[¶22] Whether there was insufficient evidence to support a conviction?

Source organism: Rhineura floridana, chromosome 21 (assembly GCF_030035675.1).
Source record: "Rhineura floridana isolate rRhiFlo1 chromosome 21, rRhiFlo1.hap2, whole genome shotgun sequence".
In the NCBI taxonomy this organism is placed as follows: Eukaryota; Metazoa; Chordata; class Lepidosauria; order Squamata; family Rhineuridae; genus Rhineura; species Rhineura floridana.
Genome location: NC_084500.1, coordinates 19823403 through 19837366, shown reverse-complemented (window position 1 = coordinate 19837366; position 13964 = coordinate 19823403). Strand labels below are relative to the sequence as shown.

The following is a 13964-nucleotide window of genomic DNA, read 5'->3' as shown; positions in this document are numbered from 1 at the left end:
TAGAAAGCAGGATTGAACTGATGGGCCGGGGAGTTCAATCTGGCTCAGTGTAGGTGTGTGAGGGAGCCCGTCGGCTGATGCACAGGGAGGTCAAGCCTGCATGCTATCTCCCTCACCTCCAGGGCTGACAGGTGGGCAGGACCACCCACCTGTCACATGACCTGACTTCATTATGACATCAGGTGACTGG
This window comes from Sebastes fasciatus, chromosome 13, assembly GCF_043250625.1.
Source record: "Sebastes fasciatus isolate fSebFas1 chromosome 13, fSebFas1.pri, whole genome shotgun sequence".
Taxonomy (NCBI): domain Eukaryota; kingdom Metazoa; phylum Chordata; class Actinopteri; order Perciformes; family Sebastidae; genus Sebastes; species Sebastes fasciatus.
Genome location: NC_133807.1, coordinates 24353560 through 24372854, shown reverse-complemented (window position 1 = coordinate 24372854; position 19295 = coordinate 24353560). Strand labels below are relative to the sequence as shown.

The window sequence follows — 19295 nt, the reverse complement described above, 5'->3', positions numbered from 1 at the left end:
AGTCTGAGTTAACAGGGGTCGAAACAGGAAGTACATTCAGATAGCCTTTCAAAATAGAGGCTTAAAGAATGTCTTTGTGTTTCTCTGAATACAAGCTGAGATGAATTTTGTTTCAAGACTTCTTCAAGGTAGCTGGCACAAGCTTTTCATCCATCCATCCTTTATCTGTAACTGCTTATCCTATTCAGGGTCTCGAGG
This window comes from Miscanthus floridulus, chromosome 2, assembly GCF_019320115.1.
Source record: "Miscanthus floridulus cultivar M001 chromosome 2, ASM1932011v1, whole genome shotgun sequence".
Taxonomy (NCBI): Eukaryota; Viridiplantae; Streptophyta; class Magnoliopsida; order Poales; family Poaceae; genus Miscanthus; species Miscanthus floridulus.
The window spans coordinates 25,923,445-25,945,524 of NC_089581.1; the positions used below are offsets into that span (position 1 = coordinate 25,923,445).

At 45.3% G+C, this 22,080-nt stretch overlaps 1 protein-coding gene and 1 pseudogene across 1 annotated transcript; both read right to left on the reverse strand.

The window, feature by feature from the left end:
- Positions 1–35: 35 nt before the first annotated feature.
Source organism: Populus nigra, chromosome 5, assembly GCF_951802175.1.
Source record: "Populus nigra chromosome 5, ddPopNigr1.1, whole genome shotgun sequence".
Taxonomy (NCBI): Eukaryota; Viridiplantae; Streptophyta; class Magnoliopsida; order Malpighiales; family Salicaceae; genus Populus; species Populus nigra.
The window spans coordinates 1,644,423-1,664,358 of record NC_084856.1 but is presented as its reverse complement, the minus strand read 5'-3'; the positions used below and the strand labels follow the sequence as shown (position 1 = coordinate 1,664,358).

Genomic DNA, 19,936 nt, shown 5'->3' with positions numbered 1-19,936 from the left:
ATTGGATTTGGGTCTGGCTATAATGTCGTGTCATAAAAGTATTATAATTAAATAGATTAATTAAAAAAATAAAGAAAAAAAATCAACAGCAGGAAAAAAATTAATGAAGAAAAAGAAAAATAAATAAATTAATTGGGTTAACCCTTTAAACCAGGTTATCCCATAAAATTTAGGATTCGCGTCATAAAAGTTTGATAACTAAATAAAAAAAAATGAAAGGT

[¶23] The trial court correctly described the problem presented by the first Issue, in that the Sixth Amendment right to confront and cross-examine witnesses is endangered when testimony is admitted at a trial which may be hearsay. The United States Supreme Court drew a distinction between testimonial and non-testimonial testimony in Crawford v. Washington, 541 U.S. 36, 68 (2004); see also State v. Fischer, 459 N.W.2d 818, 820 (N.D. 1990); State v. Sorenson, 2009 ND 147, ¶ 16, 770 N.W.2d 701; Davis v. Washington, 547 U.S. 813 (2006). However, the Supreme Court did not define what a testimonial statement is, but generally observed "[a]n accuser who makes a formal statement to government officers bears testimony in a sense that a person who make a casual remark to an acquaintance does not." Crawford at 51; see also Order at p. 2. Drawing on Davis, State v. Blue, 2006 ND 134, ¶ 11, 717 N.W.2d 558, and United States v. Bordeaux, 400 F. 3d 548, 556 (8th Cir. 2005), the trial court outlined a three-prong test to determine that out-of-court statements are deemed to be testimonial when (1) they are the product of a formal interview; (2) the government was involved in obtaining the statement; and (3) the government has a law enforcement purpose. The trial court then adopted the test articulated in Schumacher v. Schumacher, 2011 ND 75, ¶ 15, 796 N.W.2d 636. The trial court disregarded a case cited by Kalmio, Bernhardt v. State, 684 N.W.2d 465, 474 (Minn. 2004), which held that statements of fear in the cases at bar are inadmissible.